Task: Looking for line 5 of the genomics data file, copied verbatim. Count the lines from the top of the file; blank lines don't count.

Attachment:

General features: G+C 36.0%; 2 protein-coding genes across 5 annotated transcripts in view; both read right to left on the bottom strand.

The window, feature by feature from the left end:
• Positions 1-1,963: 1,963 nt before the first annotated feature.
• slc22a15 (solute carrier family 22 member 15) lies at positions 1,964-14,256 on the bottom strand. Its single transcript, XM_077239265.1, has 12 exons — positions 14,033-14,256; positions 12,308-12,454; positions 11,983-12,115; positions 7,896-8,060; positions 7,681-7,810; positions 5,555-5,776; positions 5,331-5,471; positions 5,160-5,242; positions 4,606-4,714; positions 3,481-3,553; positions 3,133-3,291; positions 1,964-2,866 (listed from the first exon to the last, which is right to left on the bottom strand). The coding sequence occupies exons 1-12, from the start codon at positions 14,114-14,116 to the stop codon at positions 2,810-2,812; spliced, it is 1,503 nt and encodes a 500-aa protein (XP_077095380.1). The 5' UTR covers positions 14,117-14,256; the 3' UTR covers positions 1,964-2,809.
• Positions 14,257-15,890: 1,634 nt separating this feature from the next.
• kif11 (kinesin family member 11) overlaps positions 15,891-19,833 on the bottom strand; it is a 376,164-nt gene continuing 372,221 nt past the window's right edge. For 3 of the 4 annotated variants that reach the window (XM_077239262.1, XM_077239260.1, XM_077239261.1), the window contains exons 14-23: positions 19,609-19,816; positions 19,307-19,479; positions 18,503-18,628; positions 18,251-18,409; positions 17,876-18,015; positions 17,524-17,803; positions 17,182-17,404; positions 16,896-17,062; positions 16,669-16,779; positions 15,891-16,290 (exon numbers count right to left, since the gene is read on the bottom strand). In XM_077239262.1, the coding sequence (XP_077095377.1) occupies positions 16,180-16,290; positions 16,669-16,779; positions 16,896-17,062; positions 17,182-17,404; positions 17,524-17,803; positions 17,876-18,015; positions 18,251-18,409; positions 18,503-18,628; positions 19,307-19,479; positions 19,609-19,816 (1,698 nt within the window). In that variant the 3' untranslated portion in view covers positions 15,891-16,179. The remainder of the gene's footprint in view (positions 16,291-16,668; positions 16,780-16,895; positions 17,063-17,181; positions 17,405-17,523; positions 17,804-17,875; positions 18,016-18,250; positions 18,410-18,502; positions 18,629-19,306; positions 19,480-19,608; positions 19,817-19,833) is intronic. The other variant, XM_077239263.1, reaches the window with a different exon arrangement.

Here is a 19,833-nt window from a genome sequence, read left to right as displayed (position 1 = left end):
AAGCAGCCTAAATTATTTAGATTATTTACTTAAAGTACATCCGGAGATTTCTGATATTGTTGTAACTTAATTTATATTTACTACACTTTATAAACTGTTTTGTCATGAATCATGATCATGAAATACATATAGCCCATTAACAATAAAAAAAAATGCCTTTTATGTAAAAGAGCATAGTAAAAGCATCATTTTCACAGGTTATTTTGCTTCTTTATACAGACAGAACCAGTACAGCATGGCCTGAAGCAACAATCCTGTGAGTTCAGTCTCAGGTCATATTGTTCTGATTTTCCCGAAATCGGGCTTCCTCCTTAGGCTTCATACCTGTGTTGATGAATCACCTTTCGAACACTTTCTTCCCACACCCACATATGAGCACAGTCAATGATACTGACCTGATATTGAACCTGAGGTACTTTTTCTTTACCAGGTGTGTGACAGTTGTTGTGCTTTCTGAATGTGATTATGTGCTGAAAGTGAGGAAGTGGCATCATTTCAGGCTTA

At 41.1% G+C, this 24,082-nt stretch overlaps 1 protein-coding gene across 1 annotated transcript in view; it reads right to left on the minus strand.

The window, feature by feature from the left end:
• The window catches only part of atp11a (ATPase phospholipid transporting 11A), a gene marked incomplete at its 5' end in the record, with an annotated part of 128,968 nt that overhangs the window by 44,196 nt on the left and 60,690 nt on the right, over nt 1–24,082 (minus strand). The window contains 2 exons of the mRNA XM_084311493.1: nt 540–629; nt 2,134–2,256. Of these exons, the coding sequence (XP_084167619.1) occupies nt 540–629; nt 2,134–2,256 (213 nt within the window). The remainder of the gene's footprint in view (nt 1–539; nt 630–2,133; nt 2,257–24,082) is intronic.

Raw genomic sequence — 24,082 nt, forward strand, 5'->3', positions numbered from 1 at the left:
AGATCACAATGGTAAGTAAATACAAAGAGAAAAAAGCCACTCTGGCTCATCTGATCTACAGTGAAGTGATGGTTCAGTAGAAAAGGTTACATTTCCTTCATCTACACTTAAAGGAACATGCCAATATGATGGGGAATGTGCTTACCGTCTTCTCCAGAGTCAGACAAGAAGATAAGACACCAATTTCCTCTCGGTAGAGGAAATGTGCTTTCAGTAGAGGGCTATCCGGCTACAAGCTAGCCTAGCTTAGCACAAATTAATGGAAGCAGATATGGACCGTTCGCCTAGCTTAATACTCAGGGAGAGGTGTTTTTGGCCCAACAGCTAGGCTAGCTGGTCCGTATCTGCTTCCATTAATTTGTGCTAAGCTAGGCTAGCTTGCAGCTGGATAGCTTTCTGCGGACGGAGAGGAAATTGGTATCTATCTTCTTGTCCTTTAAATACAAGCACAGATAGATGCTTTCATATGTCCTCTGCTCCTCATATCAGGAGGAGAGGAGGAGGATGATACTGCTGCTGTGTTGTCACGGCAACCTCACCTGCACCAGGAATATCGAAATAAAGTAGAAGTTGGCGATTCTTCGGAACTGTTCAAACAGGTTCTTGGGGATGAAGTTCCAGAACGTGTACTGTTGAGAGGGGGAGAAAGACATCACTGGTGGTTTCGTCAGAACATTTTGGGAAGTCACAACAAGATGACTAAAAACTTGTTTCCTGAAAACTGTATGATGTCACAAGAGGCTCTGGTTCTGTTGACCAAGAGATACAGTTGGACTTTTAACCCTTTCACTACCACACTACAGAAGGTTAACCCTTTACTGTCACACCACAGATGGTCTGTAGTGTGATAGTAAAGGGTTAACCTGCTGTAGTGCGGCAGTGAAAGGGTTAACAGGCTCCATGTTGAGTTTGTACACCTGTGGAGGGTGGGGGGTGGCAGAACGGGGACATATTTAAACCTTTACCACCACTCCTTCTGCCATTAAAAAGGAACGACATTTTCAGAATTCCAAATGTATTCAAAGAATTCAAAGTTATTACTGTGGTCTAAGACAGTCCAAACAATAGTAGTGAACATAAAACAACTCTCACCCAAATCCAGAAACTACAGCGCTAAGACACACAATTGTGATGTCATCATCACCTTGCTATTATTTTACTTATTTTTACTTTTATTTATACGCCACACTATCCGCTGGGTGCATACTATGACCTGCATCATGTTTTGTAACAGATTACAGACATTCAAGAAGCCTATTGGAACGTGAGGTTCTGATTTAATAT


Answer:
• Positions 14,257-15,890: 1,634 nt separating this feature from the next.